I definitely got a female this time. As soon as I put her in the tank she coloured up and is now showing very prominent vertical barring. She is also very interested in the male and is following him around. I'm hoping that as long as the male doesn't become too aggressive, I might be fortunate enough to finally get a spawn.
After a prolonged courtship and a slow first spawning, my biggest F1 Betta brownorum male now has a small nest of eggs in one of the film canisters. The female he spawned with, was his mother, and it was interesting to see the difference in behaviour between her and her son, as opposed to her and the original male.
If these eggs hatch, I'm going to pull the fry once they become free-swimming and raise them in a separate grow-out. I don't often do this with my wilds, but I don't want his effort to go to waste, and I am admittedly curious as to how fry from this particular cross are going to turn out.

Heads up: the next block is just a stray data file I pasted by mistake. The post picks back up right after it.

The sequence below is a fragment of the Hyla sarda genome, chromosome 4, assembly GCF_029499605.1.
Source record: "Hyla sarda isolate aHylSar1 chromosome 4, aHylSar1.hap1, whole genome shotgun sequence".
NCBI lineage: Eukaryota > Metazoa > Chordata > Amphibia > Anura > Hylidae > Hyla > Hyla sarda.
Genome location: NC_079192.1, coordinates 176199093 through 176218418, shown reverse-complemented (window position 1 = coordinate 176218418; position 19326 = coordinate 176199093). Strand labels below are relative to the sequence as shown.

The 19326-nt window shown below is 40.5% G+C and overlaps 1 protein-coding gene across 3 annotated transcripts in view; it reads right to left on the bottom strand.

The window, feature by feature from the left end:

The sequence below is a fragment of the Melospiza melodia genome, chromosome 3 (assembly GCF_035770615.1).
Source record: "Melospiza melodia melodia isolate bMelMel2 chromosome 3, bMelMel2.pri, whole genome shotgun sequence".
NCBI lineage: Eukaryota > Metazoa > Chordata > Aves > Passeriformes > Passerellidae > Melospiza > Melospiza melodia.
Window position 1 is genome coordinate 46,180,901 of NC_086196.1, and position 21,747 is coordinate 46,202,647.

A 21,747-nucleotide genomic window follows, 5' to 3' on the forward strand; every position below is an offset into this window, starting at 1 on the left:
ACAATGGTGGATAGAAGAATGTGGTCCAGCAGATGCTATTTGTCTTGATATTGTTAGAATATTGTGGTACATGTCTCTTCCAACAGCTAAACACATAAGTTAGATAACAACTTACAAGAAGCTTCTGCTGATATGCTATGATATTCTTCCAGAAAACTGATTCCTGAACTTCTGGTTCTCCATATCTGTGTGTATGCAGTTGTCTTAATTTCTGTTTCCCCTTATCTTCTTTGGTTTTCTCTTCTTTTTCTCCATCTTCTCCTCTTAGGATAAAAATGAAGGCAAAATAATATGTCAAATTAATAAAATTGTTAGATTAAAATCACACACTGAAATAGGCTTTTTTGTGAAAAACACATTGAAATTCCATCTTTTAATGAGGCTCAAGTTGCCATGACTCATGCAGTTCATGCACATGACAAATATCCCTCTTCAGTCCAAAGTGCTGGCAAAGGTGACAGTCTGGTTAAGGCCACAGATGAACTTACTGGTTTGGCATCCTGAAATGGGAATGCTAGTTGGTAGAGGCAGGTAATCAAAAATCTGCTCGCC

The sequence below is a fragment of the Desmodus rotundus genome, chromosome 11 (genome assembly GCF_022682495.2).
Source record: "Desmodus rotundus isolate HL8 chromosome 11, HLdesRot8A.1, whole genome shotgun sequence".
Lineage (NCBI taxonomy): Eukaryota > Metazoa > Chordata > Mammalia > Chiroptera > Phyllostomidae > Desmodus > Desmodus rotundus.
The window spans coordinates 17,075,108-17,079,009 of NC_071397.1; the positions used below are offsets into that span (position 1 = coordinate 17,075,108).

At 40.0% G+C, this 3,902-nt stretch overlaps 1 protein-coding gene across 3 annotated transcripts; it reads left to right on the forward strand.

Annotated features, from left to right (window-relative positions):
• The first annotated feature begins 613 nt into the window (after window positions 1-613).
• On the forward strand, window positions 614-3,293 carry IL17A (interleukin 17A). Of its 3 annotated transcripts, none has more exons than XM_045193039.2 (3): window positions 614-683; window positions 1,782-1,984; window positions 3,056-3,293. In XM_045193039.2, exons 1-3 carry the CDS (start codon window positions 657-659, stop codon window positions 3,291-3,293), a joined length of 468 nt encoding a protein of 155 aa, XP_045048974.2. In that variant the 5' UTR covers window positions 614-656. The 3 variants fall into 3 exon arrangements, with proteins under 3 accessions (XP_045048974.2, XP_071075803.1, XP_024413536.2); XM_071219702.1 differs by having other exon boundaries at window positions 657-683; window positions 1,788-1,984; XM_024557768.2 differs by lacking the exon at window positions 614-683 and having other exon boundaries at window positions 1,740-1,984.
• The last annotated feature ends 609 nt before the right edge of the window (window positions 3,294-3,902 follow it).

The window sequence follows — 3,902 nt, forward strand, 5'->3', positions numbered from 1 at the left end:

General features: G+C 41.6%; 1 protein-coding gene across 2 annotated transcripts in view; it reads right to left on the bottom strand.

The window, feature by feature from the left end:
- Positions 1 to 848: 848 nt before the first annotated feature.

Well after a long wait, I should be getting a replacement Betta sp. wajok female sent out to me. Unfortunately, my actual replacement female died in quarantine, but I was offered a replacement 'replacement' female by Jodi.
This female is getting shipped out today, so she should be arriving some time tomorrow. I will post an update when she arrives, and if she's not DOA, will try and get some photos of her in with the male.
Back in September 2013, I got my hands on the nicest example of a male Betta brownorum I have owned. Sadly, he passed away earlier this year, after being viciously attacked by the female. He possessed a rather large lateral blotch, which I was hoping would be passed onto his sons, and possibly some of his daughters.